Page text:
Hepatocyte autotransplantation into spleen using cirrhotic rats

F. Calise, E. Mezza, A. Ceriello, A. Mancini, G. Pettinato, A. Scognamiglio, D. Scala, S. Cozzolino

Research output: Contribution to journalArticlepeer-review

Abstract

Syngeneic rat hepatocytes transplanted into different sites such as spleen, peritoneum, lung and pancreas have proved to proliferate and provide some liver functions to correct congenital liver disorders or acute liver failure. In a previous series in which hepatocytes from Lewis rats were allotransplanted into cirrhotic Wistar-Furth rats, we showed that the most effective immunosuppressive dosage is 12 mg/kg cyclosporine A three times a week. However, it is yet to be demonstrated whether hepatocytes can be kept longer than 180 days, and 50% hepatectomy is always required. In this study, the feasibility of autotransplantation of hepatocytes in cirrhotic Wistar rats is evaluated. After viability was determined by trypan blue exclusion, 5 x 106 hepatocytes were injected. Rats were sacrificed and their spleens removed between 7 and 180 days after autotransplantation, at which time they were assessed on the basis of periodic acid-schiff reaction and levels of cytokeratin A1-A3, cytokeratin 19 and technetium 99 uptake. A good Tc-99 uptake was observed, but there was no evidence of either complete bile ductular-like structures or significantly improved laboratory findings. Our study has shown that autotransplantation is feasible and is associated with long-term hepatocyte survival. However, as confirmed by the experiences of Mite and coworkers in humans, the fate of hepatocytes after six months remains uncertain, and the harvesting of hepatocytes from severely cirrhotic livers entails a series of problems.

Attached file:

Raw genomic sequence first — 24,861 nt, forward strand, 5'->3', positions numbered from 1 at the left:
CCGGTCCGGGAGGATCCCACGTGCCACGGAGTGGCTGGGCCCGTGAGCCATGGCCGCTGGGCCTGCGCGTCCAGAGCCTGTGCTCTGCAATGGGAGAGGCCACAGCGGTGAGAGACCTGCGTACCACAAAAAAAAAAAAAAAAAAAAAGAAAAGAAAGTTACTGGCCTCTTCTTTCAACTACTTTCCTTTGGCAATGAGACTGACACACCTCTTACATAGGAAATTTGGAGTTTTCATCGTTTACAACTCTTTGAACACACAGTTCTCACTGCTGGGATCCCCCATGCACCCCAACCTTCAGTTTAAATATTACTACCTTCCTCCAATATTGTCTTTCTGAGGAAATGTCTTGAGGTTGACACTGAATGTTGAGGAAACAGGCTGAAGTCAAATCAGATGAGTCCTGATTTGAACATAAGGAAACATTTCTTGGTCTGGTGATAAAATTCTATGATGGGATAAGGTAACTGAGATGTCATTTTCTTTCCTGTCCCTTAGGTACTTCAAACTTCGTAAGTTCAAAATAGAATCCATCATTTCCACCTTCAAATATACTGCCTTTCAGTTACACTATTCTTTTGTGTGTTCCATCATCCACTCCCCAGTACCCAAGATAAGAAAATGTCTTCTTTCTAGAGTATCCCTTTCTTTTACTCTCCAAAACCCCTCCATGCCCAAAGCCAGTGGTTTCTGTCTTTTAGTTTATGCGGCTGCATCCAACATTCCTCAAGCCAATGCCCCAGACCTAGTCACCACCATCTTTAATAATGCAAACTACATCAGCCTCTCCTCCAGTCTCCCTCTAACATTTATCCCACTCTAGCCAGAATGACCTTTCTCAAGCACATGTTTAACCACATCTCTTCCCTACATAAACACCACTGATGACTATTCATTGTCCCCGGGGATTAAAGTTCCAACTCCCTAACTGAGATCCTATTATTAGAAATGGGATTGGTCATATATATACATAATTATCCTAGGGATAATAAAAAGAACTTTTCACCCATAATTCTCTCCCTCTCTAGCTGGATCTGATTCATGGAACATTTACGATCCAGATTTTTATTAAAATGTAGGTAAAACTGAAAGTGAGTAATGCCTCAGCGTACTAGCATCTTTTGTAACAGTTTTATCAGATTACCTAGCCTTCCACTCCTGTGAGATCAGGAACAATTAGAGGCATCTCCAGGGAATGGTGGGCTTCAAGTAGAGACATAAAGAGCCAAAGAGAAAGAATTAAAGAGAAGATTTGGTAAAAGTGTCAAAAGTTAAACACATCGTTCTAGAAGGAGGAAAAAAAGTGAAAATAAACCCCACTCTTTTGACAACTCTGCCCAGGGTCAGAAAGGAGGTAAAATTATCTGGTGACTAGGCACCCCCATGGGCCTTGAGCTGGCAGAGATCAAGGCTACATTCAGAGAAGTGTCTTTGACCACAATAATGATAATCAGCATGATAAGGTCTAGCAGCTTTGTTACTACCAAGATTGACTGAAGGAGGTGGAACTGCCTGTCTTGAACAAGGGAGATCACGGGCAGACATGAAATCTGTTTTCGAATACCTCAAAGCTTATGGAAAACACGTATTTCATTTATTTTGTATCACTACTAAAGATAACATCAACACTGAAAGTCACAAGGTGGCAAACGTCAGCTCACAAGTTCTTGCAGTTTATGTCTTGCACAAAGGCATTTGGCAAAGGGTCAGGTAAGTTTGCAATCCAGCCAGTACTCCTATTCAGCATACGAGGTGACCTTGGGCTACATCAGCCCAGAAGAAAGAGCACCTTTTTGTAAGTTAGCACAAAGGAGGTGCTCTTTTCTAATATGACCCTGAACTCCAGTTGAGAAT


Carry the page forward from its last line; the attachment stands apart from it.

Original languageEnglish
Pages (from-to)141-143
Number of pages3
JournalTransplantology: Journal of Cell and Organ Transplantation
Volume5
Issue number4
Publication statusPublished - 1994

Keywords

  • Autotransplantation
  • Cirrhosis
  • Hepatocytes

ASJC Scopus subject areas

  • Immunology and Allergy

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